And all while their perception of the world is expanding and intensifying, young adults are coming into their own authenticity.

The question that keeps them up and wakes them up is this: Here, look at what is happening in the world. Here, look at what I know how to do. So what am I going to do with this? What am I going to do with my life…

Now please understand. You do not have to be a young adult to ask this question, but I don’t see how you can be a young adult and manage to escape it. Children and teens, and older adults can reflect on this if we want to. I think young adults have to, like it or not. It’s the question that will pursue them and won’t stop.

What’s more, when young adults consider, “What can I do to make a meaningful difference?” there’s a chilling underside to this question. It goes like this, “What happens if I don’t…” (You know Jeremiah wondered this too.) Please do not miss how threatening this is. Now there is the risk of not doing enough.

Now the question of young adulthood is not simply: “What can I do to make a difference?” Now it’s: “What do I have to do to go on living with myself in this world…”

Three years ago, activist (and young adult) Bree Newsome, found herself convicted by the massacre of nine people who were at a Bible study at Mother Emanuel Church in Charleston, South Carolina. As she put it, “I sat awake. I couldn’t sleep. All the ghosts from the past seemed to be rising.”1 She knew that she had to do something, or who would she be…

Friends, I am fairly confident that what Bree Newsome did on that summer day three years ago is an action that will strike a different chord in each of us. One of our best gifts as Church of Peace is that we do not all share the same political views. You may not agree with Bree Newsome’s outrage. I know a lot of us in here are rule-followers, and you may not approve of her decision to break the law. I’m not asking you to. I am inviting us to take a moment and imagine things from her perspective.

When Bree Newsome became convicted to take action in response to the Charleston massacre, she got together with a small group of folks who shared her concern, and they developed a plan. They decided the confederate flag flying at the South Carolina state capitol must come down. This would be a symbolic gesture forcibly removing a reminder of racial intimidation.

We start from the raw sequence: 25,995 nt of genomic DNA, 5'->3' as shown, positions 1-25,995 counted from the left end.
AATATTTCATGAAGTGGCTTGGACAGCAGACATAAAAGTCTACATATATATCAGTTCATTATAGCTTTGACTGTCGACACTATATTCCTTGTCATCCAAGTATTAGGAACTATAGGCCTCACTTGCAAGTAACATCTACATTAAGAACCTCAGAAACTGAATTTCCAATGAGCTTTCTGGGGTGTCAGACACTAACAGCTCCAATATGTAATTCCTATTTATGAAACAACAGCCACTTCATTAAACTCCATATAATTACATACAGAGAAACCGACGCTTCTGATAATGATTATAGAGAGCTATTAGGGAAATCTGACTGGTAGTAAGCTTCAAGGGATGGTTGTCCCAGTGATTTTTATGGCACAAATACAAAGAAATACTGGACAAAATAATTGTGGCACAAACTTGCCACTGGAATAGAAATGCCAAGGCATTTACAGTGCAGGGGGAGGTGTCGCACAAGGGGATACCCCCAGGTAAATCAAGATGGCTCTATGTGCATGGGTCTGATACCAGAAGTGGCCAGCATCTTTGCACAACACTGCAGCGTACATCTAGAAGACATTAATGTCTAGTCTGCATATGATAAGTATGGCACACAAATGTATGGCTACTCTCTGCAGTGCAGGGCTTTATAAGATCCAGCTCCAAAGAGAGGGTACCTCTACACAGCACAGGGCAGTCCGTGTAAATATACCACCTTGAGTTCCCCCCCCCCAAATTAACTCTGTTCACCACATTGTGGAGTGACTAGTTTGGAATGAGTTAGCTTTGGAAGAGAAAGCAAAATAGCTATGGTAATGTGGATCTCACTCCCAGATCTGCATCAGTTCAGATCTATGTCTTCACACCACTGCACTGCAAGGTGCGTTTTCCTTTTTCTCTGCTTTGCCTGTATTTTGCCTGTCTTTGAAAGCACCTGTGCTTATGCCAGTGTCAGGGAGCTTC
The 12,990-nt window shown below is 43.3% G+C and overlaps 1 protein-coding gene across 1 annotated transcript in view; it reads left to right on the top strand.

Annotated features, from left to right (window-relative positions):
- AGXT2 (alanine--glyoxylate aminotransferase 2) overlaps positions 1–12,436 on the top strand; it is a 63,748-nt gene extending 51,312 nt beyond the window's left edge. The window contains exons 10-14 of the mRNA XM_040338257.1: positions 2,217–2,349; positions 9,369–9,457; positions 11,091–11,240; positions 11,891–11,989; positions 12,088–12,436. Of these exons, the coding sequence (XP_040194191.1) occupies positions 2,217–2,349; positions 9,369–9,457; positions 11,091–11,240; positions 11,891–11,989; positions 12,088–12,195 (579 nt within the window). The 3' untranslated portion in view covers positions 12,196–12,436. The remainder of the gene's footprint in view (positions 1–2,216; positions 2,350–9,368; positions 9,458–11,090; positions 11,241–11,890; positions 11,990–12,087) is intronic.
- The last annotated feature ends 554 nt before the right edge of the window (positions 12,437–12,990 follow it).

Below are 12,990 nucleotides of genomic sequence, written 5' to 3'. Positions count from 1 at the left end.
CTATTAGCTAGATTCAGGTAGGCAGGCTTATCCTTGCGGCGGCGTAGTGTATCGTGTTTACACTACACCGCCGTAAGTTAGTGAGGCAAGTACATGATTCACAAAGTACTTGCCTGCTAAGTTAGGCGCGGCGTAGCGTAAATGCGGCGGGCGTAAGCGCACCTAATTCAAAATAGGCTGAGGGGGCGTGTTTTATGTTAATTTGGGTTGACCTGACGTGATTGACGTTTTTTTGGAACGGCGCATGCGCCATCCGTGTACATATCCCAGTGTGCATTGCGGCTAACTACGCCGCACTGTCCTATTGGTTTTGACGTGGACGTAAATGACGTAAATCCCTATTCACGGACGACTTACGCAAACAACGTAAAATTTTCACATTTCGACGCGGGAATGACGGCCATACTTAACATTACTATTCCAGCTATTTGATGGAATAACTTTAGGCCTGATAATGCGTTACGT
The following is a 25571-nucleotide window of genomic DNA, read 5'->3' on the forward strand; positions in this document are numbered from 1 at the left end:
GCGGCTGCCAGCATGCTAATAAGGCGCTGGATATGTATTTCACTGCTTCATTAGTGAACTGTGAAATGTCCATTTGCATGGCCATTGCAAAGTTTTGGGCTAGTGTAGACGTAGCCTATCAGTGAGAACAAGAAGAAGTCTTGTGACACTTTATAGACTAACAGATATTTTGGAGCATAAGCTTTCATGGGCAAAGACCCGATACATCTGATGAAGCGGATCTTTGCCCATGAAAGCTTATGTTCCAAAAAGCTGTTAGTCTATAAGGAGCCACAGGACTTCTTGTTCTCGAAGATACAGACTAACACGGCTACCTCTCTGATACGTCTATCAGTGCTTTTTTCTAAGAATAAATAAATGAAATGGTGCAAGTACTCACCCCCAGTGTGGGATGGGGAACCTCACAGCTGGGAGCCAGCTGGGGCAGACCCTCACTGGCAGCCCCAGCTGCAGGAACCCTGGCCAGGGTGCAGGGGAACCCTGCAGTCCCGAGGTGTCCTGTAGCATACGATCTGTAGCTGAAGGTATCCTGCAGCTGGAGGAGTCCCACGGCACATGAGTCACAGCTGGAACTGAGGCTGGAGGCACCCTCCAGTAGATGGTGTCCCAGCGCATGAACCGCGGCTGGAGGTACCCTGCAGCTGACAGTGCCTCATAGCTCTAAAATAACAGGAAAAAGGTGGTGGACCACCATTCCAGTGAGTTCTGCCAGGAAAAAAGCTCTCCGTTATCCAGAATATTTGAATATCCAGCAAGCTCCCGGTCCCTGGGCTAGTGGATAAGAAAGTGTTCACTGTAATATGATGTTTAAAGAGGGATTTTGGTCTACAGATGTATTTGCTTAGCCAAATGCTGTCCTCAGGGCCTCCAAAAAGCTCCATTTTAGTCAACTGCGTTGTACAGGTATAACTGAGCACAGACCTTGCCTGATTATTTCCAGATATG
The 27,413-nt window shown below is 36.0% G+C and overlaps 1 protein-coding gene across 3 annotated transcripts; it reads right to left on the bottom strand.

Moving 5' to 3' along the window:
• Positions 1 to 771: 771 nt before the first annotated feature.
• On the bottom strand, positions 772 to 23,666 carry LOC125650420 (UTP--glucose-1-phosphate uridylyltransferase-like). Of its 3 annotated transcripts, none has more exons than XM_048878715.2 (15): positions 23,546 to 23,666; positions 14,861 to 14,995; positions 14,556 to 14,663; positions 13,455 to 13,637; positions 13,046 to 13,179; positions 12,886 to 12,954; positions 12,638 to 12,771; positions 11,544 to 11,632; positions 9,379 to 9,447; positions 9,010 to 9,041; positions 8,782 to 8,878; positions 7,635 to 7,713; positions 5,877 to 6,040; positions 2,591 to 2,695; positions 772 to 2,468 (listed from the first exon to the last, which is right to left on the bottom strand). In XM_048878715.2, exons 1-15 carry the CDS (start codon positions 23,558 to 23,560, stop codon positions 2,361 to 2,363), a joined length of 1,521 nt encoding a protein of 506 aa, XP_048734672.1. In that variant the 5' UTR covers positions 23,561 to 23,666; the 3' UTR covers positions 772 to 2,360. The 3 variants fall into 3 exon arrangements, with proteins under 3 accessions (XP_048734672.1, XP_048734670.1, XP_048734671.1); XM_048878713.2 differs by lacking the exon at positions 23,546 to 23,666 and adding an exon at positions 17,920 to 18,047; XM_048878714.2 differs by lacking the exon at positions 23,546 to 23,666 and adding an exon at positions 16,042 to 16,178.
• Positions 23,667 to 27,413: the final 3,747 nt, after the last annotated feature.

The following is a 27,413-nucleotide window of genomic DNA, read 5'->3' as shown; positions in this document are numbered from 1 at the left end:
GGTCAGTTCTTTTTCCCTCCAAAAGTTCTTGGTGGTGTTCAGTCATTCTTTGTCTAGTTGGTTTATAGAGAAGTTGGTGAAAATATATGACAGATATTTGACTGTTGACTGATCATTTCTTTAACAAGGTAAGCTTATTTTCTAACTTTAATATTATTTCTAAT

The group considered the optics and power dynamics; they determined that a black woman should scale the pole and retrieve the flag while a white man would stand watch at the bottom. So that’s what they did.

In watching the you tube video, I was struck by the quiet. As Bree begins climbing the thirty-foot pole, all you hear are worried directions from police. “Ma’am come down from the pole!” they keep repeating.

When she reaches the top and unhooks the flag, Bree issues a statement that I’m pretty sure she rehearsed: “You come against me with hatred, violence, and oppression. I come against you in the name of God. This flag comes down today!”

When Bree Newsome reaches the bottom of the flagpole, she and James Ian Tyson are promptly arrested. The flag was re-hung less than an hour later. Later that summer, the governor authorized a bill officially removing the confederate flag from the capitol.2

All around us, young adults are asking: “What can I do to make a meaningful difference in the world, and what do I have to do to go on living with myself?” Here’s what I’m wondering. As the church, what if we decide this question is not exclusively for young adults —it’s our question too, whatever our ages. When young adults have their conscience provoked and their convictions are raging, what if we come alongside them and stand with them?

What if our young adults who are counseling children, teaching in classrooms, playing music, volunteering their talent, working with vulnerable populations, going to Greece —what if our young adults knew that Church of Peace has their back… because we do. So do not be afraid.

When Bree Newsome reached the top of the flagpole, she issued a statement that I’m pretty sure she rehearsed: “I come against you in the name of God. This flag comes down today.” But as Bree was shimmying down the pole getting ready to be arrested, you can tell, she was scared. In that moment, you know what she’s saying to herself?

The LORD is my light and my salvation. Whom shall I fear?
The LORD is the stronghold of my life. Of whom shall I be afraid?

You know somebody somewhere taught her the words of that Psalm. Thank God for them. I thank God for whoever taught her that song.